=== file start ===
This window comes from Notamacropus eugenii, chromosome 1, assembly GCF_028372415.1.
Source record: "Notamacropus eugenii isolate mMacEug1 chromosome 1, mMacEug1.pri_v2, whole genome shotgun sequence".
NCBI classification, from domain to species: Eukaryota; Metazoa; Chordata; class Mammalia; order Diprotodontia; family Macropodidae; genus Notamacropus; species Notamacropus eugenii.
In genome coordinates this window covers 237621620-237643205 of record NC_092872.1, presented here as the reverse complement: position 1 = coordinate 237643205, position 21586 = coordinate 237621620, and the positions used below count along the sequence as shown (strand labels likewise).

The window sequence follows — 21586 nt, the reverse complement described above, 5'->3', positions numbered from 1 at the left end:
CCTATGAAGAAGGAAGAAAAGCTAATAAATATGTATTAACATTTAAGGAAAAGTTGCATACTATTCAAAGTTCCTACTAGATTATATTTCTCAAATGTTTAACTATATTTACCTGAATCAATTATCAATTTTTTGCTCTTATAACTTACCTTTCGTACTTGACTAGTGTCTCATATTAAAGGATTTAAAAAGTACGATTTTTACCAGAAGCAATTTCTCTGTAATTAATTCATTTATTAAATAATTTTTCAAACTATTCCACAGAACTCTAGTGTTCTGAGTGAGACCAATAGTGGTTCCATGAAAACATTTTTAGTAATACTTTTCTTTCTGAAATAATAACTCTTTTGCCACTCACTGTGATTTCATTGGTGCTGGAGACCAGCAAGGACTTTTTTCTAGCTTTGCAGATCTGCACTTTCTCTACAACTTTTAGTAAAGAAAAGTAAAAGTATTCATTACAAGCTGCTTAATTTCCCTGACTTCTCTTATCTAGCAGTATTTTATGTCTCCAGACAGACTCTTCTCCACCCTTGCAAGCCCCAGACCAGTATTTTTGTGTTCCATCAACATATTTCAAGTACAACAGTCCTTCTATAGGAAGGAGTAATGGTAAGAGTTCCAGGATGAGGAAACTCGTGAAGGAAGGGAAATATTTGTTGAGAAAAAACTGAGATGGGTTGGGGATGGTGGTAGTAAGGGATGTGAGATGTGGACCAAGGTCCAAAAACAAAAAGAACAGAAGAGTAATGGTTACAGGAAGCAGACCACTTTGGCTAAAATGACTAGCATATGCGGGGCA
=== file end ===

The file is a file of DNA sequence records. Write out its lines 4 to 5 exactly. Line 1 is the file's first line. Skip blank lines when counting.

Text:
In genome coordinates this window covers 237621620-237643205 of record NC_092872.1, presented here as the reverse complement: position 1 = coordinate 237643205, position 21586 = coordinate 237621620, and the positions used below count along the sequence as shown (strand labels likewise).

The window sequence follows — 21586 nt, the reverse complement described above, 5'->3', positions numbered from 1 at the left end: